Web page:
Reflecting the campaign’s new confidence, Clinton aides said Monday that the campaign was buying US$2 million in air time in Arizona, and had scheduled a campaign stop in Phoenix by first lady Michelle Obama, one of Clinton’s most effective surrogates.
For months, Clinton’s campaign has been eyeing an expansion into Arizona, where Hispanic voters make up more than 15 per cent of the electorate and Trump’s sharp language about immigrants have left him vulnerable, said Republican pollster Whit Ayres.
Democrats hope, and Republicans fear, that Trump’s slide in the polls will affect congressional races.
Democrats need to pick up at least four seats to regain control of the Senate, which a President Hillary Clinton would need to, among other things, have Supreme Court appointments confirmed. The Post poll showed Democrats likely to take Senate seats from Republicans in New Hampshire, North Carolina and Wisconsin, and competitive in Pennsylvania and Illinois.
Senate Republicans have blocked President Barack Obama’s nomination of Merrick Garland to the court to replace Antonin Scalia, who died suddenly earlier this year. The deadlock has left the court with an awkward even number of judges (eight), which raises the danger of ties.
WATCH: Voters in Utah have traditionally backed Republican candidates, but that’s all changed thanks to Donald Trump and values that are at odds with the beliefs of many in the state. Jackson Proskow reports from Salt Lake City.
The election has bitterly divided conservative white evangelicals between those who have decided to defend Trump for the sake of a generation-old alliance with the Republican party, and those who can’t stomach him.
After Liberty University president Jerry Falwell Jr. reaffirmed his support for Trump after numerous women came forward to say he had sexually assaulted them, 2,500 people affiliated with the conservative Virginia college signed a petition condemning him.
Though some are staying with Trump, conservative white evangelicals won’t be the solid block they have been for the GOP in previous elections. Many will not want to vote for Clinton, either, but having a large number of natural Republicans stay home in disgust is a good thing both for Clinton and other Democrats in downballot contests.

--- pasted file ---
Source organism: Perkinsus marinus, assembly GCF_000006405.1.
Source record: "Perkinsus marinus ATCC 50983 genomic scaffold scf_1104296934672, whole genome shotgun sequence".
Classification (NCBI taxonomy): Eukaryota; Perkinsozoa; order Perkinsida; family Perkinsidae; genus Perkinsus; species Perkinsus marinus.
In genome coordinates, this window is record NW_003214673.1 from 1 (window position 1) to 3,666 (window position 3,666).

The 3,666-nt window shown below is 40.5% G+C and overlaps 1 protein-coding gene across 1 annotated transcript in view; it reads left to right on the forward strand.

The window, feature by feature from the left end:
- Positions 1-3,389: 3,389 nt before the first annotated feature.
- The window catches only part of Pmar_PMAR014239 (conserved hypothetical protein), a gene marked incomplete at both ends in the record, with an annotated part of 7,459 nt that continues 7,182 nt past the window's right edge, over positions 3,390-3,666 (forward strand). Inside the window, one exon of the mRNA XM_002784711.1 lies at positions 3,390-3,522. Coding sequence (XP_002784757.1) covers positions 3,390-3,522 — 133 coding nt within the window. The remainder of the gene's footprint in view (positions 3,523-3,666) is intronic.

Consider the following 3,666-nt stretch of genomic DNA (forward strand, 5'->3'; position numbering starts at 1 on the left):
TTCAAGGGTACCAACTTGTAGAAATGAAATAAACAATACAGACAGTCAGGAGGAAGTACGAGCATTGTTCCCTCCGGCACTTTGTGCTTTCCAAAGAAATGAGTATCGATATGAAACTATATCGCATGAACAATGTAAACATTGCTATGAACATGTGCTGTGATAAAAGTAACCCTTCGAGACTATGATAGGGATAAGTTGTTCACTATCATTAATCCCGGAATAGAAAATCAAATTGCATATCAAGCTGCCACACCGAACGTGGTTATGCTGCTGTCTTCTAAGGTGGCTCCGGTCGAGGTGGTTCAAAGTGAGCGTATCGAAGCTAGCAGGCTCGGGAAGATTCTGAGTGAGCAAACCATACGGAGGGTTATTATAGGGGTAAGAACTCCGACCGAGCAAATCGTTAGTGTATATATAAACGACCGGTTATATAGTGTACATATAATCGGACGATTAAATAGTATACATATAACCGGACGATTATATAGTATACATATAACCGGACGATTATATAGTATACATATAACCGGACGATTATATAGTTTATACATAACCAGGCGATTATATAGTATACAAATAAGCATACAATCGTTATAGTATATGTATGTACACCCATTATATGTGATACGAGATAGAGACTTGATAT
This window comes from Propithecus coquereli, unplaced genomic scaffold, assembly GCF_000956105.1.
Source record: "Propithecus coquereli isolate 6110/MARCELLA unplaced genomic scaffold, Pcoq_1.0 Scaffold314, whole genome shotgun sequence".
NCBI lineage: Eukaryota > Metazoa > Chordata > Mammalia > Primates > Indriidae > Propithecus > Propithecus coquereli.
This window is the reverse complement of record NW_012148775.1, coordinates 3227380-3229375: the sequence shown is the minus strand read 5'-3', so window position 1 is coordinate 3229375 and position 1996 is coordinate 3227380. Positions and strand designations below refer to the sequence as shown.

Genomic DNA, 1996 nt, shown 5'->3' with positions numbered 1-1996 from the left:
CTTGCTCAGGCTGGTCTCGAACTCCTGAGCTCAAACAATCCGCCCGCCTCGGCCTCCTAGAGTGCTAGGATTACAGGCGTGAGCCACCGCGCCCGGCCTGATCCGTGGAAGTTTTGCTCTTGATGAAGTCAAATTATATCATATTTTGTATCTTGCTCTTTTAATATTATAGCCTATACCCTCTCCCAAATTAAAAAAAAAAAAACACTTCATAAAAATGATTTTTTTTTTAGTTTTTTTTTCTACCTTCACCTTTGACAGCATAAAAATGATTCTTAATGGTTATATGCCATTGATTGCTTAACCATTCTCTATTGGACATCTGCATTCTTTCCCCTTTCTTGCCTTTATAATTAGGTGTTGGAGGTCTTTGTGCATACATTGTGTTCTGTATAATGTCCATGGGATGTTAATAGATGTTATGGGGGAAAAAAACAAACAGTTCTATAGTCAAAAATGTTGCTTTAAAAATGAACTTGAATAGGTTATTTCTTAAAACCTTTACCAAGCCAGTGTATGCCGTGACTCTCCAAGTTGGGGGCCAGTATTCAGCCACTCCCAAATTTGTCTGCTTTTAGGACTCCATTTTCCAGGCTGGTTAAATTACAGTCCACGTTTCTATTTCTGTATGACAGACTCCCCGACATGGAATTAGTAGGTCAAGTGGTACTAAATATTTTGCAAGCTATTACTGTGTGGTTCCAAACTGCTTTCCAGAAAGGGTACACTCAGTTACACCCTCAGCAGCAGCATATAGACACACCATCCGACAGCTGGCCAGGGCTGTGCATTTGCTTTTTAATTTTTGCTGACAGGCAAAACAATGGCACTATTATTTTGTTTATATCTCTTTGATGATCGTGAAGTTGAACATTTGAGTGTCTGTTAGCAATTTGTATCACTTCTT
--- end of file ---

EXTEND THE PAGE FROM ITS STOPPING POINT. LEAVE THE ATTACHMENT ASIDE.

Mormons, usually bedrock conservative Republicans who turn Utah into the reddest of red states (Utah has voted for a Democrat for the presidency once since 1948, and backed Mitt Romney by 72 per cent in 2012) have shunned Trump. Polls in Utah showed Trump losing 13 points almost overnight as the sexual assault allegations emerged.
Other Republican political leaders in Utah have made a point of renouncing Trump, much more consistently and forcefully than those in other states.
Utahns can’t find much enthusiasm for Clinton, either, though.
“There is a lot of built-up angst against the Clintons among many Mormons, and so they need a lot of reassurance that voting for Hillary doesn’t mean that the government’s going to force them to marry gays in the temple.”
Another option for conservative Utahns is Evan McMullin, a 40-year-old former CIA officer. A Mormon, born and raised in the state, McMullin calls himself “the only conservative ticket in this election.”
A poll published last week by the Salt Lake City Deseret News showed Utah in a rough three-way race between Trump, McMullin and Clinton. With almost three weeks left in the campaign, and with Trump giving alienated conservatives more and more reasons to not vote for him, it’s not hard to imagine him taking Utah’s six electoral votes.
WATCH: How exactly do Americans elect their president? As U.S. citizens prepare to vote on Nov. 8, Global’s Monique Scotti breaks down the U.S. electoral college.
With files from the Associated Press
© 2016 Global News, a division of Corus Entertainment Inc.